Denimheads, if you are not familiar with the jeans line Closed, keep reading.
Originally designed by François Girbaud, Closed was the ultimate 80s rebel-denim line – a European company that resisted the traditions established by classic, American five-pockets with fits and details that defined the body in totally new ways. “Jeans have always been a weapon for provocation for our generation against rules, family, and the state,” said Girbaud, who took denim’s defiant spirit and ran with it back then, making styles like the Pedal Drum I’m wearing here – styles that looked like no other jean at the time, and that still feel fresh, 30 years after Girbaud created them.
Let’s talk about my Pedal Drums for just a minute. As part of Closed’s new Archive ’85 collection, a capsule made of the company’s most iconic styles, they are a revision of the ones Girbaud designed in the 80s, with all the brand hallmarks – a unique fit, a gorgeous wash, a name tag on the fly just below the top button. What I love most about the Pedal Drum is that they are nothing like any pair of jeans I have in my closet already. They are high-waisted and slouchy and not especially slim in the leg, but not too boyfriend-y, either. By that definition, they shouldn’t be flattering, but they are flattering, and they are extremely easy to move in, too. So many surprises.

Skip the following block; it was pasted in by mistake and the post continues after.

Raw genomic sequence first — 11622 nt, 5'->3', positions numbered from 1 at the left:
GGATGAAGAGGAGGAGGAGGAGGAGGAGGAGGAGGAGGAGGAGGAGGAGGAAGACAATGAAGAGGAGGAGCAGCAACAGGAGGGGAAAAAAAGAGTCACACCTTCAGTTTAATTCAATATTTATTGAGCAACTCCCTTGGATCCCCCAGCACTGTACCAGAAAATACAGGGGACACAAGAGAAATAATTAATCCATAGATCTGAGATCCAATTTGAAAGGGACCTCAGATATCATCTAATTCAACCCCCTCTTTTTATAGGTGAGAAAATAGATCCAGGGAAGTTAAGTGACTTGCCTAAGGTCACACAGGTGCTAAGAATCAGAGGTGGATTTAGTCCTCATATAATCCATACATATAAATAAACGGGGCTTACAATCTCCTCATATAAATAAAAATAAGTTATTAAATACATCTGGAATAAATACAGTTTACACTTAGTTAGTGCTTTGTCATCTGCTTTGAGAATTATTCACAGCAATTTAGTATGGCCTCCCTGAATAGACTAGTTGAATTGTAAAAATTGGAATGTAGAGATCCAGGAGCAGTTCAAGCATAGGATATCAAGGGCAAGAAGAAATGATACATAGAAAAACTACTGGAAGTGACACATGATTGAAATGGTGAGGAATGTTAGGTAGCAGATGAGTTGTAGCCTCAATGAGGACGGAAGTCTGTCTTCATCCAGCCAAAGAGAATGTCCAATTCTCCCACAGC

Seeing as these jeans have roots in Paris, it felt right to wear them there for this shoot, although Closed is now headquartered in Hamburg, Germany, and all their jeans are made in Italy with the best Italian denim (Candiani, for those who want to know); it’s top notch in terms of quality. Skinny-lovers, the Pedal Drum may not be for you (try the Skinny Pusher from Archive ’85 instead!). But for me, this jean’s got the beat.